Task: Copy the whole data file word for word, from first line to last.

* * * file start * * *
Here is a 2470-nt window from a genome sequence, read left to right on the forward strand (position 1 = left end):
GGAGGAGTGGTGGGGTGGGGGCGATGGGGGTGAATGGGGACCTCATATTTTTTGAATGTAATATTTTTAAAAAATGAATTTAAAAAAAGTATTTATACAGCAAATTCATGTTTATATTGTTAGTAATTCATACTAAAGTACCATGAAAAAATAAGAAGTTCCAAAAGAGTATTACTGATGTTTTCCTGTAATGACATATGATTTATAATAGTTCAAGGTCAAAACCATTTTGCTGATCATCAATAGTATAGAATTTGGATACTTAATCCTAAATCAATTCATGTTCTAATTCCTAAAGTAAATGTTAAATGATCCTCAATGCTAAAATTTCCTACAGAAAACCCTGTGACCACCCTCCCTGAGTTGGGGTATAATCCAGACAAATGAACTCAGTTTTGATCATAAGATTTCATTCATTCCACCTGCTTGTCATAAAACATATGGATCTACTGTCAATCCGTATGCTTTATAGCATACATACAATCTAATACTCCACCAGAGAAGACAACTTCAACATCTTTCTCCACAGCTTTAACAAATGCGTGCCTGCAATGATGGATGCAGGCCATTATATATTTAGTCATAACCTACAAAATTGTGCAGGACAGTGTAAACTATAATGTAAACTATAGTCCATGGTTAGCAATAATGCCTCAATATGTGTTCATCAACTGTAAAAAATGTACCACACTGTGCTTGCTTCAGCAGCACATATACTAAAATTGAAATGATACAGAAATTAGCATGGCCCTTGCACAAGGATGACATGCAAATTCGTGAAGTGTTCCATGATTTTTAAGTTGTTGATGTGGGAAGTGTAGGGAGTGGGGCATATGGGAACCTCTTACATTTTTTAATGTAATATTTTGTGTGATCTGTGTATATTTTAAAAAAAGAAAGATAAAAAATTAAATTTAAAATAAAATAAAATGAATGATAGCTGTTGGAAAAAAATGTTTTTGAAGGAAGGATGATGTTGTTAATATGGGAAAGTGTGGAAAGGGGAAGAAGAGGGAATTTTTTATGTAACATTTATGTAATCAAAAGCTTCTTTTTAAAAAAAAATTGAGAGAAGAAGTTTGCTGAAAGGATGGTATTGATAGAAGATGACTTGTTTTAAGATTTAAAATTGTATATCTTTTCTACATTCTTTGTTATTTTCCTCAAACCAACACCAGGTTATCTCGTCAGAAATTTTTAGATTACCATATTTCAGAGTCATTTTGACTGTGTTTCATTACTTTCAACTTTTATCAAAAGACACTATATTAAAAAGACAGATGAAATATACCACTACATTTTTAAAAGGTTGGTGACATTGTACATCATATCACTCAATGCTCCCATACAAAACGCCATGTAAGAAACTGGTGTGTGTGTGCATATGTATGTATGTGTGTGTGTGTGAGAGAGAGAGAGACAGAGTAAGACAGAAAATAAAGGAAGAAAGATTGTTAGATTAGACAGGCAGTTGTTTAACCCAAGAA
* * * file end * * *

Here is a 2470-nt window from a genome sequence, read left to right on the forward strand (position 1 = left end):
GGAGGAGTGGTGGGGTGGGGGCGATGGGGGTGAATGGGGACCTCATATTTTTTGAATGTAATATTTTTAAAAAATGAATTTAAAAAAAGTATTTATACAGCAAATTCATGTTTATATTGTTAGTAATTCATACTAAAGTACCATGAAAAAATAAGAAGTTCCAAAAGAGTATTACTGATGTTTTCCTGTAATGACATATGATTTATAATAGTTCAAGGTCAAAACCATTTTGCTGATCATCAATAGTATAGAATTTGGATACTTAATCCTAAATCAATTCATGTTCTAATTCCTAAAGTAAATGTTAAATGATCCTCAATGCTAAAATTTCCTACAGAAAACCCTGTGACCACCCTCCCTGAGTTGGGGTATAATCCAGACAAATGAACTCAGTTTTGATCATAAGATTTCATTCATTCCACCTGCTTGTCATAAAACATATGGATCTACTGTCAATCCGTATGCTTTATAGCATACATACAATCTAATACTCCACCAGAGAAGACAACTTCAACATCTTTCTCCACAGCTTTAACAAATGCGTGCCTGCAATGATGGATGCAGGCCATTATATATTTAGTCATAACCTACAAAATTGTGCAGGACAGTGTAAACTATAATGTAAACTATAGTCCATGGTTAGCAATAATGCCTCAATATGTGTTCATCAACTGTAAAAAATGTACCACACTGTGCTTGCTTCAGCAGCACATATACTAAAATTGAAATGATACAGAAATTAGCATGGCCCTTGCACAAGGATGACATGCAAATTCGTGAAGTGTTCCATGATTTTTAAGTTGTTGATGTGGGAAGTGTAGGGAGTGGGGCATATGGGAACCTCTTACATTTTTTAATGTAATATTTTGTGTGATCTGTGTATATTTTAAAAAAAGAAAGATAAAAAATTAAATTTAAAATAAAATAAAATGAATGATAGCTGTTGGAAAAAAATGTTTTTGAAGGAAGGATGATGTTGTTAATATGGGAAAGTGTGGAAAGGGGAAGAAGAGGGAATTTTTTATGTAACATTTATGTAATCAAAAGCTTCTTTTTAAAAAAAAATTGAGAGAAGAAGTTTGCTGAAAGGATGGTATTGATAGAAGATGACTTGTTTTAAGATTTAAAATTGTATATCTTTTCTACATTCTTTGTTATTTTCCTCAAACCAACACCAGGTTATCTCGTCAGAAATTTTTAGATTACCATATTTCAGAGTCATTTTGACTGTGTTTCATTACTTTCAACTTTTATCAAAAGACACTATATTAAAAAGACAGATGAAATATACCACTACATTTTTAAAAGGTTGGTGACATTGTACATCATATCACTCAATGCTCCCATACAAAACGCCATGTAAGAAACTGGTGTGTGTGTGCATATGTATGTATGTGTGTGTGTGTGAGAGAGAGAGAGACAGAGTAAGACAGAAAATAAAGGAAGAAAGATTGTTAGATTAGACAGGCAGTTGTTTAACCCAAGAA